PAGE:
In one embodiment, both hub 106 and remote antenna units 108-111 comprise circuits such as circuit 300 to determine when to switch between TDD uplink mode and TDD downlink mode. In an alternative embodiment, circuit 300 is included only within hub 106. In such an embodiment, hub 106 determines the switching times for itself, as well as remote antenna units 108-111, and forwards control signals indicating the time for switching to remote antenna units 108-111 as described in co-pending U.S. patent application Ser. No. 12/144,939, entitled “SYSTEM AND METHOD FOR SYNCHRONIZED TIME-DIVISION DUPLEX SIGNAL SWITCHING,” filed on Jun. 24, 2008, which is hereby incorporated herein by reference.
In the embodiment shown in
On circuit 301 signals are transmitted and received to/from base station 102 at RF duplex port 303. RF duplex port 303 is one example of an interface for circuit 301 to a communication medium. Signals to/from wireless terminals 112 are output and received at downlink (DL) port 304 and uplink (UL) port 306, respectively. Downlink port 304 and uplink port 306 are also examples of interfaces for circuit 301 to a communication medium. Downlink port 304 and uplink port 306 are coupled to one or more antennas 104, from and at which wireless signals are radiated to and received from wireless terminals 112. A variable resistor 308 controls the power of downlink signals output from downlink port 304. On the uplink side, an amplifier 310 amplifies signals received from wireless terminals 112 for further processing and outputting to base station 102.
Circuit 301 is operable to switch between outputting signals to a communication medium on RF duplex port 303 to receiving signals from the communication medium on RF duplex port. In one embodiment, a switch 312 switches circuit 301. Switch 301 switches circuit 300 between uplink mode and downlink mode by coupling RF duplex port 303 to either downlink port 304 (to receive signals from the communication medium coupled to RF duplex port 303) or uplink port 306 (to output signals to the communication medium coupled to RF duplex port 303). In the embodiment shown in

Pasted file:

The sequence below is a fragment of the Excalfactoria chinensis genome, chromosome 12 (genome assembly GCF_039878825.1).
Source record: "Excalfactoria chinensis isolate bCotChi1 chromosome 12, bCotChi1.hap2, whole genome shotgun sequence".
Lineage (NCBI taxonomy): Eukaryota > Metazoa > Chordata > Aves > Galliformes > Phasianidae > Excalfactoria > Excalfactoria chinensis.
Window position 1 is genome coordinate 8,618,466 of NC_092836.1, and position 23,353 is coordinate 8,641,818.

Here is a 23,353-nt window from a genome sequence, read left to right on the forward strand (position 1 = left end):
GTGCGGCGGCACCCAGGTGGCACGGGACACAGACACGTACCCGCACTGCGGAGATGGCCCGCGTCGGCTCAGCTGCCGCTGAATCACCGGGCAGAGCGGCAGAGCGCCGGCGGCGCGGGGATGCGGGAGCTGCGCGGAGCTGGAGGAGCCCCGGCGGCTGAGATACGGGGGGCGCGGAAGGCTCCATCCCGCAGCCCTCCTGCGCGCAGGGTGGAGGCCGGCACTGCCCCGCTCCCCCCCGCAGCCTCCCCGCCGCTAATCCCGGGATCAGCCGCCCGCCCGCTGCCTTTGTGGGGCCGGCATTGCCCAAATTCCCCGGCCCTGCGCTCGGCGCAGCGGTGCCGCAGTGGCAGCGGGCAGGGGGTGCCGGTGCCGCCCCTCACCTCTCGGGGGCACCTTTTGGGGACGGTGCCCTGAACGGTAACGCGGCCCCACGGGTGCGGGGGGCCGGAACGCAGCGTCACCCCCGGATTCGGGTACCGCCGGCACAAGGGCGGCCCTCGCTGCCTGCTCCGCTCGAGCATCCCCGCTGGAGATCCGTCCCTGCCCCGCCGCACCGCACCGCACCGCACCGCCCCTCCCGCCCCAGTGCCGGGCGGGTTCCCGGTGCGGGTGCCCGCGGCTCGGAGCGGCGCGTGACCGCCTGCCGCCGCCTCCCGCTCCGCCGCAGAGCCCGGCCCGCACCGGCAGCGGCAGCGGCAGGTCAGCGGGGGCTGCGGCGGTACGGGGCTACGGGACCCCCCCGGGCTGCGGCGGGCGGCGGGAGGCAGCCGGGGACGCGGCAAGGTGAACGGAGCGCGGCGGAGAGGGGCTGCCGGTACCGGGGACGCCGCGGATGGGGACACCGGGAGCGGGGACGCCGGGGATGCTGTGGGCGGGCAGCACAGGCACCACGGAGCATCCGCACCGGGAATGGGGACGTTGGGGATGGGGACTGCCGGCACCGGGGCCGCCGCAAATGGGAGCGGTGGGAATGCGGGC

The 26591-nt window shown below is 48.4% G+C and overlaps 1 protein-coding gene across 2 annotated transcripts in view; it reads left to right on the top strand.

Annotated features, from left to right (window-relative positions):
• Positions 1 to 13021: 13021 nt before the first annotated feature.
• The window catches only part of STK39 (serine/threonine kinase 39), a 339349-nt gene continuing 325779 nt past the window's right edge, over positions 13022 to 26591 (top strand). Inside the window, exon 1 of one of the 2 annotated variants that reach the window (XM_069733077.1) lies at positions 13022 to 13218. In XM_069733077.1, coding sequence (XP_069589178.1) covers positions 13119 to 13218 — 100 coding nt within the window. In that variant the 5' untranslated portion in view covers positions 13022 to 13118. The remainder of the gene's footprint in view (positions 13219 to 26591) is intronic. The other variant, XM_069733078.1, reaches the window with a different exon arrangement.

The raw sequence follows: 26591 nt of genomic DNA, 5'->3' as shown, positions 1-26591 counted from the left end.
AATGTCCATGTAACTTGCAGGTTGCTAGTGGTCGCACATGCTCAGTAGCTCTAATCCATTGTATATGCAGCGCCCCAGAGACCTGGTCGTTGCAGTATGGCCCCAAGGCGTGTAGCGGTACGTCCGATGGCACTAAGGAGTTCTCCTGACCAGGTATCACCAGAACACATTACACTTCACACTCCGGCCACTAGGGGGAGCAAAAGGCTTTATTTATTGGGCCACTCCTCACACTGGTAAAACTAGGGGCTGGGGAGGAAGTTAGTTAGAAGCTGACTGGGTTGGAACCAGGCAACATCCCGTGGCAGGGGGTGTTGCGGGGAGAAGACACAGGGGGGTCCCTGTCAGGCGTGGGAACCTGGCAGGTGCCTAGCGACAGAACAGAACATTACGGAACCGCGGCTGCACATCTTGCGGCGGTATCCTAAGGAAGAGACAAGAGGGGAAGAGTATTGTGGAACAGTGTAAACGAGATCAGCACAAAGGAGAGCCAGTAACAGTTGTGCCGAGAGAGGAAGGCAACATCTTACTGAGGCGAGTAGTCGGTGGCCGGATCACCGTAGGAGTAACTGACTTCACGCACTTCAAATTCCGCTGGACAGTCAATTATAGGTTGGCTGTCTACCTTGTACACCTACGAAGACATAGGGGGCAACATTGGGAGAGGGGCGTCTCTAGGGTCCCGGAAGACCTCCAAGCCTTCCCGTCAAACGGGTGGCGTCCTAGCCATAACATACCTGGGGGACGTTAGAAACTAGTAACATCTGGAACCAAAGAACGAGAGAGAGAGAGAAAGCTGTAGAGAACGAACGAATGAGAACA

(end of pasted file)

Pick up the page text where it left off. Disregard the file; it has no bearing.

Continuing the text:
Referring now to
Method 400 begins at block 402 where information indicative of the power level of a downlink signal generated. In one embodiment, such informative is generated by detecting and sampling a power level of a downlink signal. Downlink signals are received at RF duplex port 303 and a coupler 315 couples the downlink signal to an RF detector 316. In this embodiment, coupler 315 is located upstream of switch 312. Additionally, in this embodiment, RF detector 316 is a root-mean-squared (RMS) detector. Prior to the downlink signal reaching RF detector 316, the signal is attenuated by attenuator 324 if necessary. More detail regarding attenuator 324 is provided below. RF detector 316 outputs a power level signal that is indicative of the power of the downlink signal, and an analog to digital (A/D) converter 320 outputs digital samples of the power level signal output by RF detector 316. That is, A/D converter 320 converts the power level signal output by RF detector 316 into digitized samples (“snapshot samples”) for microprocessor 314. Microprocessor 314 records the time in which each sample was collected and collects samples for a period of time such that at least one downlink subframe 202 is sampled. During detection of the at least one downlink subframe 202, switch 312 is set to the downlink position such that uplink subframes are not coupled into RF detector 316. In one embodiment, the samples are collected for a period of time equal to one frame period. In another embodiment, multiple successive frames are detected and sampled.